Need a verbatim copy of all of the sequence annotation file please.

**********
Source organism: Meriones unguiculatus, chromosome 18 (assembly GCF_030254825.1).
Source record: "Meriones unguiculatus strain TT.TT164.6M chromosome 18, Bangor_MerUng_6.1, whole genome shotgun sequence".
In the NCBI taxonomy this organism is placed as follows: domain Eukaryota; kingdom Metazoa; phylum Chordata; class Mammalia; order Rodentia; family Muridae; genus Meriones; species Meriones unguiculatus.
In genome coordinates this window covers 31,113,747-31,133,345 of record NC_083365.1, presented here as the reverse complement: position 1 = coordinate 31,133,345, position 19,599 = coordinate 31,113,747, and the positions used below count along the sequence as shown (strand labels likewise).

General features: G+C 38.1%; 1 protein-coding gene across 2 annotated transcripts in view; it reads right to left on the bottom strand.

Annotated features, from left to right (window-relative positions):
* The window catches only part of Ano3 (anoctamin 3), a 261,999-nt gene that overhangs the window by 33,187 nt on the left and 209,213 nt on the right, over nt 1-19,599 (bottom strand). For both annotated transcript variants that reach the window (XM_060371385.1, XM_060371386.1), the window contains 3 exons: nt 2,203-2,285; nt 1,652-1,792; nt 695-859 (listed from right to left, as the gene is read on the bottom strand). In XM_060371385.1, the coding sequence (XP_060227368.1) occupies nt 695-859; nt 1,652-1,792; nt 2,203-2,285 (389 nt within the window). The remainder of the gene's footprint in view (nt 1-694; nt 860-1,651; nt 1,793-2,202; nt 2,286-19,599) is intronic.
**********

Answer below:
Source organism: Meriones unguiculatus, chromosome 18 (assembly GCF_030254825.1).
Source record: "Meriones unguiculatus strain TT.TT164.6M chromosome 18, Bangor_MerUng_6.1, whole genome shotgun sequence".
In the NCBI taxonomy this organism is placed as follows: domain Eukaryota; kingdom Metazoa; phylum Chordata; class Mammalia; order Rodentia; family Muridae; genus Meriones; species Meriones unguiculatus.
In genome coordinates this window covers 31,113,747-31,133,345 of record NC_083365.1, presented here as the reverse complement: position 1 = coordinate 31,133,345, position 19,599 = coordinate 31,113,747, and the positions used below count along the sequence as shown (strand labels likewise).

General features: G+C 38.1%; 1 protein-coding gene across 2 annotated transcripts in view; it reads right to left on the bottom strand.

Annotated features, from left to right (window-relative positions):
* The window catches only part of Ano3 (anoctamin 3), a 261,999-nt gene that overhangs the window by 33,187 nt on the left and 209,213 nt on the right, over nt 1-19,599 (bottom strand). For both annotated transcript variants that reach the window (XM_060371385.1, XM_060371386.1), the window contains 3 exons: nt 2,203-2,285; nt 1,652-1,792; nt 695-859 (listed from right to left, as the gene is read on the bottom strand). In XM_060371385.1, the coding sequence (XP_060227368.1) occupies nt 695-859; nt 1,652-1,792; nt 2,203-2,285 (389 nt within the window). The remainder of the gene's footprint in view (nt 1-694; nt 860-1,651; nt 1,793-2,202; nt 2,286-19,599) is intronic.